Seoul sisters: Can American women golfers challenge Koreans in professional golf?

    I write this as I watch the televised women's tennis finals from Wimbledon.  It is a proud day for the Williams family and for American tennis fans who may have begun to wonder if the country's competitiveness in the sport was gone forever.  Quick, name the last men's tennis player from the U.S. whose name isn't Sampras to have won Wimbledon*.
    American's women's golf is in an even more precarious competitive position.  Mexico's Lorena Ochoa owned the first half of the ladies professional golf tour.  Now
American women's professional golf is in a precarious competitive position.

Asian players are dominating the second half.  Last week, South Korean Inbee Park won the U.S. Women's Open Championship at Interlachen in Minnesota a few weeks before her 20th birthday.  In the three tournaments immediately preceding the Open, the winners' names were Lee, Tseng and Li.  And as I scanned this morning's leader board at the Northwest Arkansas Open, I noted that eight of the top 10 have Asian surnames.  University of South Carolina graduate Kristy McPherson, in second place, is the sole American in the top 10.  I am pulling for her to win, not because she's American but because I have read her columns for the Myrtle Beach Sun News.  Personal connections, even flimsy ones like that, evolve into rooting interests.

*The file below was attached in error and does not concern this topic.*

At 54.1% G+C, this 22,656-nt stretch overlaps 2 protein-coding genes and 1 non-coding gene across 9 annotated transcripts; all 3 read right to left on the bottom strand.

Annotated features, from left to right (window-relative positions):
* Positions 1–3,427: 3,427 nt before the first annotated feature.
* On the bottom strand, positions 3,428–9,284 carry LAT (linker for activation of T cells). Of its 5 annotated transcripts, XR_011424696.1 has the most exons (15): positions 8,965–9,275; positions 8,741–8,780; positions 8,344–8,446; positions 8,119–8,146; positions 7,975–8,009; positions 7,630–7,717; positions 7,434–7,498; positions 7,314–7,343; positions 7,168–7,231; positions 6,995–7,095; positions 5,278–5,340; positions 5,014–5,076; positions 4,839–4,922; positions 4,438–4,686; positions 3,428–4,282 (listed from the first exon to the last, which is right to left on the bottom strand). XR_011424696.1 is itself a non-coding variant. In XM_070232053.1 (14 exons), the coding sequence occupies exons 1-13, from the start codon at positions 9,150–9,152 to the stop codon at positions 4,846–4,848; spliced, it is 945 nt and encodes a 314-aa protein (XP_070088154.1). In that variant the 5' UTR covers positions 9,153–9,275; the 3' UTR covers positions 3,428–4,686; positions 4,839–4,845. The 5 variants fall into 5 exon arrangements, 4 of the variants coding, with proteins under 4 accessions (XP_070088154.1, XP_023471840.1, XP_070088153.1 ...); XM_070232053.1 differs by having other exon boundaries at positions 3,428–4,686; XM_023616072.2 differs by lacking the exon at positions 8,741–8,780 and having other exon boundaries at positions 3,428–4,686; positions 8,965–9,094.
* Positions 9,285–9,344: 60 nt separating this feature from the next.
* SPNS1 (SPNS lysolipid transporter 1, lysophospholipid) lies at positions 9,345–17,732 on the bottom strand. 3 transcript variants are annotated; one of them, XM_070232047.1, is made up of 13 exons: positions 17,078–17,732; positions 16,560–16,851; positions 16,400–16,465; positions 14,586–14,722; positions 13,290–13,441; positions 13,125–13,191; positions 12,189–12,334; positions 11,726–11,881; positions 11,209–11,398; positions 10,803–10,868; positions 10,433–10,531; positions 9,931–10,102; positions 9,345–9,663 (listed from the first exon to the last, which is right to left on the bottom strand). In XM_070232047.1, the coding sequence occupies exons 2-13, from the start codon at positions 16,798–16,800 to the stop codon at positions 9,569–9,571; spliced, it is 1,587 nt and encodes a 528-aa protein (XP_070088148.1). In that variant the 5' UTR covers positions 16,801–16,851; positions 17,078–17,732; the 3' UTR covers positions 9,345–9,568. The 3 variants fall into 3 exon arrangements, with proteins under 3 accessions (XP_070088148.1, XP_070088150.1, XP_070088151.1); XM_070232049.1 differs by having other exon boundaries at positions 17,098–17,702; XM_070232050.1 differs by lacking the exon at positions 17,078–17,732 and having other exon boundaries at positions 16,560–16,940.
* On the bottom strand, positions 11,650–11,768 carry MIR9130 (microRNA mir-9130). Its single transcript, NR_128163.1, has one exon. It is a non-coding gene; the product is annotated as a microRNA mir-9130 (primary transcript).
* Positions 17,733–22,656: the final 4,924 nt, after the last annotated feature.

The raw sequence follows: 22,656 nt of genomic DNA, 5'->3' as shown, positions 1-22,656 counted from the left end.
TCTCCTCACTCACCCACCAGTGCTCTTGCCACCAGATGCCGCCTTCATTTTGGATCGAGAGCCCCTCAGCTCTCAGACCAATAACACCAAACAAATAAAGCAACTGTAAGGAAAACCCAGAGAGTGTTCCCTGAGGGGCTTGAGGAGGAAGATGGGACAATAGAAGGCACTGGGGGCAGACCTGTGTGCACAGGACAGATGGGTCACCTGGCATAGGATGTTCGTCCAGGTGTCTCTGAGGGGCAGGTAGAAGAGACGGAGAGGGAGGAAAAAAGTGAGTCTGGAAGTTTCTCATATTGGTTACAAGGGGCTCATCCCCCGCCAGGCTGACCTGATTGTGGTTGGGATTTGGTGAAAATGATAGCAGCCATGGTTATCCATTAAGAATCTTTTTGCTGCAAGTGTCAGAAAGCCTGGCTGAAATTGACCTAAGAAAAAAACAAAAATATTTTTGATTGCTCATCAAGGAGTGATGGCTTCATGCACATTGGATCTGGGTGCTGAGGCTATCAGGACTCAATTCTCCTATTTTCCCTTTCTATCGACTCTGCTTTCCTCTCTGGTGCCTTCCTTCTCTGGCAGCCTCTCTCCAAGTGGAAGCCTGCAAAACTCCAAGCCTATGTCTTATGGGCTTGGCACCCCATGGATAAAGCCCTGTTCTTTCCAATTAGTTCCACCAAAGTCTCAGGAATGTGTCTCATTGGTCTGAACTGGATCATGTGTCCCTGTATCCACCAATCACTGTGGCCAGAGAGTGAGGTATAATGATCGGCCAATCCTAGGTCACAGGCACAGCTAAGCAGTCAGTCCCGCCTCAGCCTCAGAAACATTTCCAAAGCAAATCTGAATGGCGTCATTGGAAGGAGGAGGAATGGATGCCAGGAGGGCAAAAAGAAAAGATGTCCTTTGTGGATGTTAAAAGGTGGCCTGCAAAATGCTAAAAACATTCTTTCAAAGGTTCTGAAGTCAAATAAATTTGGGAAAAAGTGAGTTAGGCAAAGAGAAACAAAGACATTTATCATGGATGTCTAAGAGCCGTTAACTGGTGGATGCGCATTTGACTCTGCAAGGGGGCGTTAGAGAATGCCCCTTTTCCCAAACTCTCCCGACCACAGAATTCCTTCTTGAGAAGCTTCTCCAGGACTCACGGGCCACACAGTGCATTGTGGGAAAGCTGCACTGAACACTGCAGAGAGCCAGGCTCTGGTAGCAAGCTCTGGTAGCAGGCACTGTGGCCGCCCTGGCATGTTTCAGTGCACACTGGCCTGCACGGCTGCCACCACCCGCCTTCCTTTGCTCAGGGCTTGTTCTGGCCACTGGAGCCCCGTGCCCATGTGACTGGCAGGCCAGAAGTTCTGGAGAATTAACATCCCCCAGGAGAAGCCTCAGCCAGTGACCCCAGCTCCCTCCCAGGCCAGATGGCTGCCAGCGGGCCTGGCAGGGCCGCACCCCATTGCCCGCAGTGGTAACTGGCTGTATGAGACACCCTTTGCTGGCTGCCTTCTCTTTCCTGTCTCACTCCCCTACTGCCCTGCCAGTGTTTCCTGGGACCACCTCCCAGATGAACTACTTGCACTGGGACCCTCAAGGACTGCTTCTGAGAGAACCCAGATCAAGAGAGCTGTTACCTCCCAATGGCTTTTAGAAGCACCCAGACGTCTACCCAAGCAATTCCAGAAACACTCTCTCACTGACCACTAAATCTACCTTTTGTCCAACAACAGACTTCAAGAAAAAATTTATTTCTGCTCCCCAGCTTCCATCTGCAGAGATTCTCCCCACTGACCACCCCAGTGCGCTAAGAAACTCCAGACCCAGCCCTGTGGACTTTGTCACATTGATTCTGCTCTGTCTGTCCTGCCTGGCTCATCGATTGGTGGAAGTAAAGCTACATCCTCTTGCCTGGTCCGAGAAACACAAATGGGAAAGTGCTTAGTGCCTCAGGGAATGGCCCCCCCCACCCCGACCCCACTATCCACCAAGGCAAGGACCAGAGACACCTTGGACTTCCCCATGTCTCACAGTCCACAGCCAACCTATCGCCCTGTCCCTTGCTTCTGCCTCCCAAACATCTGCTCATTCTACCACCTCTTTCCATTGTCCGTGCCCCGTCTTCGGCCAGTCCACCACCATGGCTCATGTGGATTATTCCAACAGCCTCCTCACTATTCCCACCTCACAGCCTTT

In the near term, perhaps Paula Creamer (she of the perfectly color coordinated outfits and golf gear) or Kristie Kerr or some other American player will emerge from the pack and reenergize American women's golf.  But to this observer, they don't appear as relentlessly focused as the Parks and Kims who are in contention every tournament.  In a couple of weeks, the U.S. Junior Girls Championship will be played at the Hartford Golf Club, about 15 minutes from my Connecticut home.  Maybe a female Tiger Woods is lurking in the under 18 crowd.  I'll be watching.

*  Andre Agassi, 1992

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